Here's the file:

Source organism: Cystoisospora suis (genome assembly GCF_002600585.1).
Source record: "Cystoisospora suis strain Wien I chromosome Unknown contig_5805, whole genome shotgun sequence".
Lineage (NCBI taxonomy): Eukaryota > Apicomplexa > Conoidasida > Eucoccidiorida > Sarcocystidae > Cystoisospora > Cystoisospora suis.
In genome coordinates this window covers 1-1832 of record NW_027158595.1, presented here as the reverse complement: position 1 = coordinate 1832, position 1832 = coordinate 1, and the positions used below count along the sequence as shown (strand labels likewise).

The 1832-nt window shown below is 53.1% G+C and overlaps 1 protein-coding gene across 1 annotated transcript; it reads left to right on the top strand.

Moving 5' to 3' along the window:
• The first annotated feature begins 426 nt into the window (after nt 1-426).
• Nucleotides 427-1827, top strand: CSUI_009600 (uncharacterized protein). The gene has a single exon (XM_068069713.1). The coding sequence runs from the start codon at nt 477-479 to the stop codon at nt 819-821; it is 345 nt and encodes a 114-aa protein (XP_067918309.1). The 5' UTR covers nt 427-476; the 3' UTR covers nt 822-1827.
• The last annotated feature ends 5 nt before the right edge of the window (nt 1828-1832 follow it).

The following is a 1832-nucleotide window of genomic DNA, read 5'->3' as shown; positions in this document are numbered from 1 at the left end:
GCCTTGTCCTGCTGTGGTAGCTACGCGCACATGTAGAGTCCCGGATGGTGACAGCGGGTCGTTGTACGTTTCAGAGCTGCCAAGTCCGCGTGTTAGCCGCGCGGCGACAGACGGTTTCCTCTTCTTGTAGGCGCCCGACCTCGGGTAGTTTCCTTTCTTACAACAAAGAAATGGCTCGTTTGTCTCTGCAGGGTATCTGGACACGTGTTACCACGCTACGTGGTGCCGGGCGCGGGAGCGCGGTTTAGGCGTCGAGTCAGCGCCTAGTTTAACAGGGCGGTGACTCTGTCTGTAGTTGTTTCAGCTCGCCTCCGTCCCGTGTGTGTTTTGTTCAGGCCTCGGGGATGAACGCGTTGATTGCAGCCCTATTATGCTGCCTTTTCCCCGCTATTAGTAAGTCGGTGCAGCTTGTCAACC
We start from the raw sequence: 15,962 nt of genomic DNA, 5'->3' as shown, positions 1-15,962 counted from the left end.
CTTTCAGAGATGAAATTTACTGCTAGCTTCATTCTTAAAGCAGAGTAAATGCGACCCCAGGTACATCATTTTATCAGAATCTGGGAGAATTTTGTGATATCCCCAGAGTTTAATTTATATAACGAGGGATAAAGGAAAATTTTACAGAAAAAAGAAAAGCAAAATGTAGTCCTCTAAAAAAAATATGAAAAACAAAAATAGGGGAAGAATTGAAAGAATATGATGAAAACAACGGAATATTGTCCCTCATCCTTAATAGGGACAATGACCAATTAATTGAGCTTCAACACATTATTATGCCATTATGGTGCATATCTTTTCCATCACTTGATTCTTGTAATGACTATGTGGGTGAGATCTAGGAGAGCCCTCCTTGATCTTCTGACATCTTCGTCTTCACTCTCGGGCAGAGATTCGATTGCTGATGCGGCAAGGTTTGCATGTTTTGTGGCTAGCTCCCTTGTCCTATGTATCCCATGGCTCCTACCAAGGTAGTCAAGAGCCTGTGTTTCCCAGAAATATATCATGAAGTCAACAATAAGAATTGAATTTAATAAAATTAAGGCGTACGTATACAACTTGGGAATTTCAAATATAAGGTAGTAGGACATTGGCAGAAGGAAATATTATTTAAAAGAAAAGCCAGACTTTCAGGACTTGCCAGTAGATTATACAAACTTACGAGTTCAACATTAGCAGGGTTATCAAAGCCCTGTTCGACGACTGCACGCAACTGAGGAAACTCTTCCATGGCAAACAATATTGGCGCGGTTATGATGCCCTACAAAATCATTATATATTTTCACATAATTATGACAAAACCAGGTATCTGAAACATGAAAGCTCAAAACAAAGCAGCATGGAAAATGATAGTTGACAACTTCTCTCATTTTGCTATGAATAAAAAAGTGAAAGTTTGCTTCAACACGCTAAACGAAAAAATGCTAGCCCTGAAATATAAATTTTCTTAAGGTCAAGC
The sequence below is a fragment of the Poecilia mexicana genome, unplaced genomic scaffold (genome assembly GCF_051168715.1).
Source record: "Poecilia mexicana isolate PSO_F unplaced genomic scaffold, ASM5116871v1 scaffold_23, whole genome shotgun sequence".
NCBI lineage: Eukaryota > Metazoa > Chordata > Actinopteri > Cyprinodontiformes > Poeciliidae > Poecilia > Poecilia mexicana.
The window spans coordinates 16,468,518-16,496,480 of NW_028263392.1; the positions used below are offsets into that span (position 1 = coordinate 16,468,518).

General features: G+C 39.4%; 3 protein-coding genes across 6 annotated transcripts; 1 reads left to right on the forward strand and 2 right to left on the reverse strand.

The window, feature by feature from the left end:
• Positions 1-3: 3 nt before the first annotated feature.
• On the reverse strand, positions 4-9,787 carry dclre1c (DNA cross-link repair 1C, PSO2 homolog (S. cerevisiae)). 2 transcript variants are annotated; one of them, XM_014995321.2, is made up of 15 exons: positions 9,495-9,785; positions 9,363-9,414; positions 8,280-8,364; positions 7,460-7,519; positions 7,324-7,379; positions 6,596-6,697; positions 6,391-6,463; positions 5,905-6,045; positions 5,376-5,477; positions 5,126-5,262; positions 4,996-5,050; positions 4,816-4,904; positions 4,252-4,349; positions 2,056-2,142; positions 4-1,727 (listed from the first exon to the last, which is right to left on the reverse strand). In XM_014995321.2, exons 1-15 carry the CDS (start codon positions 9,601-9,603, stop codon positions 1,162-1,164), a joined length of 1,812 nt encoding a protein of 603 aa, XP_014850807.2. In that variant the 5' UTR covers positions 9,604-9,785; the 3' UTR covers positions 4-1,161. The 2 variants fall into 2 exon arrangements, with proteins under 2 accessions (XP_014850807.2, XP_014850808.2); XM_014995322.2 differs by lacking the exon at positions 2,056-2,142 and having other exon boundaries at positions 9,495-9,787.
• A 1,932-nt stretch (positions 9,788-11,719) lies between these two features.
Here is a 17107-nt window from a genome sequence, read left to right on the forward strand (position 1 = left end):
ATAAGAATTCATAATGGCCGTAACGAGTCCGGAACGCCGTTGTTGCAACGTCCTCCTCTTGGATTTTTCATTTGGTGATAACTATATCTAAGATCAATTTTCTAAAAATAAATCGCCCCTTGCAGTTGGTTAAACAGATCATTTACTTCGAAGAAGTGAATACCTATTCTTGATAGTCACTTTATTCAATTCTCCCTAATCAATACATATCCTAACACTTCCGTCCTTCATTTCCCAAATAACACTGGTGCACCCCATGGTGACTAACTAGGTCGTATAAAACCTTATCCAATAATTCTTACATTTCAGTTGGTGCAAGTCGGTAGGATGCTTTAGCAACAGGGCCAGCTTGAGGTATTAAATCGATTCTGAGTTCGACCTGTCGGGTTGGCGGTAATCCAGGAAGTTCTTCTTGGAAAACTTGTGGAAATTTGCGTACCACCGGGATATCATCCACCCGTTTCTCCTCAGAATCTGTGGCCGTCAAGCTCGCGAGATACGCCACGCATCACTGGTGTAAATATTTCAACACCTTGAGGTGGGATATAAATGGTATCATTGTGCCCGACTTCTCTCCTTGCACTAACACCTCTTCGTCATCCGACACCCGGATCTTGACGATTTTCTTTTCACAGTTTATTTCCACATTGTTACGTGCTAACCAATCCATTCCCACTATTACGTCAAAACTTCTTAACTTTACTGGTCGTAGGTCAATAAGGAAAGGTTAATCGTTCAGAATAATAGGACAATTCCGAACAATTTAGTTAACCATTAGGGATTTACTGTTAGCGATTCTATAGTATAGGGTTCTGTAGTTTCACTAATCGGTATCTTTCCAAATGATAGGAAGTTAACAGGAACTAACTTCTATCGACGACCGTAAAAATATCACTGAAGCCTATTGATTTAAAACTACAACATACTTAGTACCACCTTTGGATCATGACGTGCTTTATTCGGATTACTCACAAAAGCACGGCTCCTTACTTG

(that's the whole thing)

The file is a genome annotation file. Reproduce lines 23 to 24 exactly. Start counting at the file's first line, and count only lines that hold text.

Here is a 17107-nt window from a genome sequence, read left to right on the forward strand (position 1 = left end):
ATAAGAATTCATAATGGCCGTAACGAGTCCGGAACGCCGTTGTTGCAACGTCCTCCTCTTGGATTTTTCATTTGGTGATAACTATATCTAAGATCAATTTTCTAAAAATAAATCGCCCCTTGCAGTTGGTTAAACAGATCATTTACTTCGAAGAAGTGAATACCTATTCTTGATAGTCACTTTATTCAATTCTCCCTAATCAATACATATCCTAACACTTCCGTCCTTCATTTCCCAAATAACACTGGTGCACCCCATGGTGACTAACTAGGTCGTATAAAACCTTATCCAATAATTCTTACATTTCAGTTGGTGCAAGTCGGTAGGATGCTTTAGCAACAGGGCCAGCTTGAGGTATTAAATCGATTCTGAGTTCGACCTGTCGGGTTGGCGGTAATCCAGGAAGTTCTTCTTGGAAAACTTGTGGAAATTTGCGTACCACCGGGATATCATCCACCCGTTTCTCCTCAGAATCTGTGGCCGTCAAGCTCGCGAGATACGCCACGCATCACTGGTGTAAATATTTCAACACCTTGAGGTGGGATATAAATGGTATCATTGTGCCCGACTTCTCTCCTTGCACTAACACCTCTTCGTCATCCGACACCCGGATCTTGACGATTTTCTTTTCACAGTTTATTTCCACATTGTTACGTGCTAACCAATCCATTCCCACTATTACGTCAAAACTTCTTAACTTTACTGGTCGTAGGTCAATAAGGAAAGGTTAATCGTTCAGAATAATAGGACAATTCCGAACAATTTAGTTAACCATTAGGGATTTACTGTTAGCGATTCTATAGTATAGGGTTCTGTAGTTTCACTAATCGGTATCTTTCCAAATGATAGGAAGTTAACAGGAACTAACTTCTATCGACGACCGTAAAAATATCACTGAAGCCTATTGATTTAAAACTACAACATACTTAGTACCACCTTTGGATCATGACGTGCTTTATTCGGATTACTCACAAAAGCACGGCTCCTTACTTG